There is no evidence to support the fact that reports of injuries and deaths has also risen. The evidence does support a serious decline in violent crime, however. The same evidence holds for murder in the US and nearly every other serious or violent crime.
The "journalist" points the readers to a few anecdotal stories as apparent proof.
In a different vein, it is interesting that the new face of the American $20 bill will be a black, republican, gun toting, chick who fought the Democrat party for the liberty of an entire peoples, and, with a bit of help, won! You go girl! I would do anything to get rid of the racist, Democrat bigot front man on the bill today. Thanks Obama! Perhaps for the first time I actually mean it.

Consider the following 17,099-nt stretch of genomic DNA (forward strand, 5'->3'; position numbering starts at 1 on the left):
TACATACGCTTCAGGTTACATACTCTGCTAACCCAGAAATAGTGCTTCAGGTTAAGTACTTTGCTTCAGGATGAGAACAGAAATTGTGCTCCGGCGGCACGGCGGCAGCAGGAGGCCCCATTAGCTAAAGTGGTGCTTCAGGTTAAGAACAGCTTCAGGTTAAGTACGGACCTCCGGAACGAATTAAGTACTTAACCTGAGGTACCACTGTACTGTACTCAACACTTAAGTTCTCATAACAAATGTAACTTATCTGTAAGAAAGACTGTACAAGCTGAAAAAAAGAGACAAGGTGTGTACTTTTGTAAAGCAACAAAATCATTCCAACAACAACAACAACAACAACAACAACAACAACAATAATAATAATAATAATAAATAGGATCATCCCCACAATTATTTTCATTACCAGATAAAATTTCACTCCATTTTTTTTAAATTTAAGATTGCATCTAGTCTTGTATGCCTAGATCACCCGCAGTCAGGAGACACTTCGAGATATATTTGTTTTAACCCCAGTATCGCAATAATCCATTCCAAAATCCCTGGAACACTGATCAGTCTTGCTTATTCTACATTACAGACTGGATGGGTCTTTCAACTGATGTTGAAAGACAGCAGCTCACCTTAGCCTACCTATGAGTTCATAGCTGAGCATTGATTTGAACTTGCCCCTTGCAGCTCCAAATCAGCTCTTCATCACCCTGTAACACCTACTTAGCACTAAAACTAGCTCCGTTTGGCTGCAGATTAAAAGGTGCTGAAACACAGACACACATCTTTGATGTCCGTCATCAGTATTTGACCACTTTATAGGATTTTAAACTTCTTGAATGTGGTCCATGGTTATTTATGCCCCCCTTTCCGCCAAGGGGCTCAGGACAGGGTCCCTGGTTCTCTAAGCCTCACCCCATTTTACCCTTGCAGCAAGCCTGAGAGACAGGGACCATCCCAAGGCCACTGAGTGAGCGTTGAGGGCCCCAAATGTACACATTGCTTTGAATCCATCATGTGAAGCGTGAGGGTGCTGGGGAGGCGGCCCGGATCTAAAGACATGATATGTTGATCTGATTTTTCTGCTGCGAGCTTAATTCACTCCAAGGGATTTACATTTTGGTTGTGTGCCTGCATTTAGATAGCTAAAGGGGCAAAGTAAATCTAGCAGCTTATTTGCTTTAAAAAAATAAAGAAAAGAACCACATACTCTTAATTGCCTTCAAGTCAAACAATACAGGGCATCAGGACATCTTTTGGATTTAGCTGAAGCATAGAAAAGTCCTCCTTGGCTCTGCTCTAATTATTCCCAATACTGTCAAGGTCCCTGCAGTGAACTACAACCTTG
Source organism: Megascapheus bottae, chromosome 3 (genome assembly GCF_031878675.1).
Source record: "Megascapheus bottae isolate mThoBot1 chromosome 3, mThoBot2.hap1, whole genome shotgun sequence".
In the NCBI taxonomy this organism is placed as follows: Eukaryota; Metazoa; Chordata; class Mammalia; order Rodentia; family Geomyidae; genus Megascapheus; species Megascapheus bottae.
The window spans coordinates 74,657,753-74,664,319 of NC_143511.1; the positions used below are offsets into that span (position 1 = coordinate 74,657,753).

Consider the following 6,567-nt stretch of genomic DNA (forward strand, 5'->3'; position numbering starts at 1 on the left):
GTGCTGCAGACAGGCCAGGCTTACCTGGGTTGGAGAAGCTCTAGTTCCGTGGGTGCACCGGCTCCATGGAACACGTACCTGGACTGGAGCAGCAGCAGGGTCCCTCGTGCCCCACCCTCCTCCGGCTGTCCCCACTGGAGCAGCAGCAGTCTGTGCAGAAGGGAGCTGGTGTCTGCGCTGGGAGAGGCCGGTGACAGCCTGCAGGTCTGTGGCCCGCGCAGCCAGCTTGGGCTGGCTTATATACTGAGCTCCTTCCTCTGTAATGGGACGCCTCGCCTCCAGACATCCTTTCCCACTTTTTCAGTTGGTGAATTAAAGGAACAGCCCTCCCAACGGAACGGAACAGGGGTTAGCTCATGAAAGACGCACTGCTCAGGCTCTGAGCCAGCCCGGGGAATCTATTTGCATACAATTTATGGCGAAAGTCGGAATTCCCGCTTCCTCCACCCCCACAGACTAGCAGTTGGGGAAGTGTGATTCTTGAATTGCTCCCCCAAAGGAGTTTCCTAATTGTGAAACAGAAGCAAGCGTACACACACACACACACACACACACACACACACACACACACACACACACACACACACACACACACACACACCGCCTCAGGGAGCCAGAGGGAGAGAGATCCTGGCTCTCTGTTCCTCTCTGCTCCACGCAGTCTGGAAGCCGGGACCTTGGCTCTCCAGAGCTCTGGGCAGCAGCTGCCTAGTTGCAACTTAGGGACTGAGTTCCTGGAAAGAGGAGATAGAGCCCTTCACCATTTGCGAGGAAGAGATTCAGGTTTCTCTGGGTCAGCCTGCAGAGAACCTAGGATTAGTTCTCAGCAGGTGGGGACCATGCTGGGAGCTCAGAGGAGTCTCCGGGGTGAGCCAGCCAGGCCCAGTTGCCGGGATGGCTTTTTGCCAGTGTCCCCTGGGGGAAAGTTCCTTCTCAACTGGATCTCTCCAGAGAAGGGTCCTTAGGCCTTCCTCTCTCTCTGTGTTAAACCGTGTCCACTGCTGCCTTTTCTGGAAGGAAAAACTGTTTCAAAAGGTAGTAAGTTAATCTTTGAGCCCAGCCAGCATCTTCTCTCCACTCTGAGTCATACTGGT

Why the Dollar Works and the Euro Doesn’t | The Antiplanner
. . . it all goes well till the blog formatting error on page 2. Sigh!
"The Greek debt crisis led some people to wonder why a common currency works in the United States but not in Europe. Then came the Puerto Rico debt crisis. Yet what happened in Puerto Rico actually shows why the dollar works when the euro doesn’t.
Normally, a country that finds itself with unsustainable debt can devalue its currency. This reduces the standard of living for the country’s residents but makes it easier for the government to pay off whatever debt it owes in the local currency.
Neither Greece nor Puerto Rico have that option since their currency is shared with other nations or states. As a member of the euro zone, Greece can threaten to leave, destabilizing the entire system, unless other members put up with its profligate spending. Greece isn’t the only one: Portugal, Italy, Greece, and Spain–the so-called PIGS–all seem to have unsustainable debts that threaten the euro.